PHYSIOLOGY: A Skeleton in Leptin's Closet

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Science  04 Feb 2000:
Vol. 287, Issue 5454, pp. 769f
DOI: 10.1126/science.287.5454.769f

Osteoporosis is one of the most common diseases in the Western world and is increasing in prevalence as the population ages. The development of effective treatments depends on a better understanding of the factors that regulate bone formation and remodeling. Ducy et al. challenge the prevailing view that bone mass is largely determined by factors that are produced locally in the bone microenvironment. In studies using mouse models, they find that the hormone leptin is a selective inhibitor of bone formation and that this effect is mediated through the central nervous system. Leptin's effect on bone appears to be independent of its celebrated role in the control of body weight. These results, while offering a new direction for the design of therapies for osteoporosis, also serve as a cautionary note about anti-obesity therapies that are based on stimulation of leptin activity.—PAK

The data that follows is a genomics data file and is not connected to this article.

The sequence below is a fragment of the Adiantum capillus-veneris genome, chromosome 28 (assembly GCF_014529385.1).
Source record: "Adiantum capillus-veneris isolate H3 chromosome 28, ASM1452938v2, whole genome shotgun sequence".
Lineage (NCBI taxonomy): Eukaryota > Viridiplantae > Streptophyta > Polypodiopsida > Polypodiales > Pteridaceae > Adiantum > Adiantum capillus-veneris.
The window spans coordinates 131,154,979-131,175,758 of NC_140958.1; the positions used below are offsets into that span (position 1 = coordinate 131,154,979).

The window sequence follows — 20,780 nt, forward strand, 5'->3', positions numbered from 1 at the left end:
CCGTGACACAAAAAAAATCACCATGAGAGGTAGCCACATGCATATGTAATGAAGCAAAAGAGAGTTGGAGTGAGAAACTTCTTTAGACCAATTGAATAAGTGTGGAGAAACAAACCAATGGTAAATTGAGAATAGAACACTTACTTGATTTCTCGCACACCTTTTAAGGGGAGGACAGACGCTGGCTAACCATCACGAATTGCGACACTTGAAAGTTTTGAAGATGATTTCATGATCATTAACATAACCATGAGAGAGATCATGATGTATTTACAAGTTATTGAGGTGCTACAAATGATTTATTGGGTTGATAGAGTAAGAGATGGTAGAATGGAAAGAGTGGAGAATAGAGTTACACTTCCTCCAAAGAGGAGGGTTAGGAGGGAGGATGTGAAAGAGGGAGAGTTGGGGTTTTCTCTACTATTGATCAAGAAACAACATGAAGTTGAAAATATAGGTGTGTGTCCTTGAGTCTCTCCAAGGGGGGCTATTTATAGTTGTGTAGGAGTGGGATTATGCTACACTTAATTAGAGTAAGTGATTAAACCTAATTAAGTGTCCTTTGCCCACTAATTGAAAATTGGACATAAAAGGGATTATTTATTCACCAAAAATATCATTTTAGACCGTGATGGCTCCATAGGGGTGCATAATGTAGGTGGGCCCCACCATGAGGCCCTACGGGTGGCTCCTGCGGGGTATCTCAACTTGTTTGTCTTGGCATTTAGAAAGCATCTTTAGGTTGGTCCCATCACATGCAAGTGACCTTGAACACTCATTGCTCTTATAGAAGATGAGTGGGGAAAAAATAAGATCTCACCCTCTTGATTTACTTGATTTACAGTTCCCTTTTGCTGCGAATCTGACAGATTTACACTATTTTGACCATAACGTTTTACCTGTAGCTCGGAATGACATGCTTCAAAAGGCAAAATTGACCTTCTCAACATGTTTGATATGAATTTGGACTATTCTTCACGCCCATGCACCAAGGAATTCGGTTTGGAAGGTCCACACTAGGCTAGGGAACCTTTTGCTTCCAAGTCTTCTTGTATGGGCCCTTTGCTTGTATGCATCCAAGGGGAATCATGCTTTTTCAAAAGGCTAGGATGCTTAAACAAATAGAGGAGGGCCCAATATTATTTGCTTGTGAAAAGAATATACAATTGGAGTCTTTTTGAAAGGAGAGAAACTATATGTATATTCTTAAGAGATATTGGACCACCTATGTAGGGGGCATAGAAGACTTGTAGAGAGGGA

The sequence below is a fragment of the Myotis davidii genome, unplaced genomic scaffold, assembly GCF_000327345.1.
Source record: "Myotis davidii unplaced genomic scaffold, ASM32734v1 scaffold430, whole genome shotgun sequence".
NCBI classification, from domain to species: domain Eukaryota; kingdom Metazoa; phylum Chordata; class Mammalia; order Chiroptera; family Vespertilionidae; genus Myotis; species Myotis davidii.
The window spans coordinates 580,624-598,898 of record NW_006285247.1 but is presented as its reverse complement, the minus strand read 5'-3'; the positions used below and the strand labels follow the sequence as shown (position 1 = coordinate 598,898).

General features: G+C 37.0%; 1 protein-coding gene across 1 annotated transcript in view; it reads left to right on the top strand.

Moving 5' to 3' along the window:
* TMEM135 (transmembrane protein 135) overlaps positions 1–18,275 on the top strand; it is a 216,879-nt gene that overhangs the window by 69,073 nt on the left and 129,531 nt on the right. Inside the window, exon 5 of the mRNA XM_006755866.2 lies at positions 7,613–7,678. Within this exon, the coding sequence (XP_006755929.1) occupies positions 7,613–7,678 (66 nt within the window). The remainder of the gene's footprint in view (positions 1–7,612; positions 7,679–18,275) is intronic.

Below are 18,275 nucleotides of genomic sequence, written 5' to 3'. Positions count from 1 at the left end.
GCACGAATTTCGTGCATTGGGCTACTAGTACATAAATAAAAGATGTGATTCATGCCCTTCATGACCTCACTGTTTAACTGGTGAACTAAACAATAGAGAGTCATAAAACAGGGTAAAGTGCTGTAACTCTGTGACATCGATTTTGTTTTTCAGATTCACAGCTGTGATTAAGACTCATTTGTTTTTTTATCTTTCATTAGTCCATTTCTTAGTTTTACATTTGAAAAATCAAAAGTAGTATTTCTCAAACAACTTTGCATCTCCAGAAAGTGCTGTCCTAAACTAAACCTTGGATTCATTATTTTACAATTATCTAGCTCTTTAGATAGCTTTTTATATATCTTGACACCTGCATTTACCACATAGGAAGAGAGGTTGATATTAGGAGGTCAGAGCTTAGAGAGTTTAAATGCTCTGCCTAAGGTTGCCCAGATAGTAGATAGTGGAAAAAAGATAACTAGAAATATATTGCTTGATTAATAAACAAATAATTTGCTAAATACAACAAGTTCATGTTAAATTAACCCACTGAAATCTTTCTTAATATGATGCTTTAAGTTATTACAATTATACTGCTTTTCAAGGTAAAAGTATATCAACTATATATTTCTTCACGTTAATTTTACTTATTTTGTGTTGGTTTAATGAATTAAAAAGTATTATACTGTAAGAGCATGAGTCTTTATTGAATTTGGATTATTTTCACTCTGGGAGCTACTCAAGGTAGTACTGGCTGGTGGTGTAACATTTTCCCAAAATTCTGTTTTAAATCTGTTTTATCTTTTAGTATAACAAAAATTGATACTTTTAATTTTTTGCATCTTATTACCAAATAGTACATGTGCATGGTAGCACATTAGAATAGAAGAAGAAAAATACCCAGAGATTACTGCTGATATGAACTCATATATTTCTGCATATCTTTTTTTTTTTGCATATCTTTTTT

Cell 100, 197 (2000).

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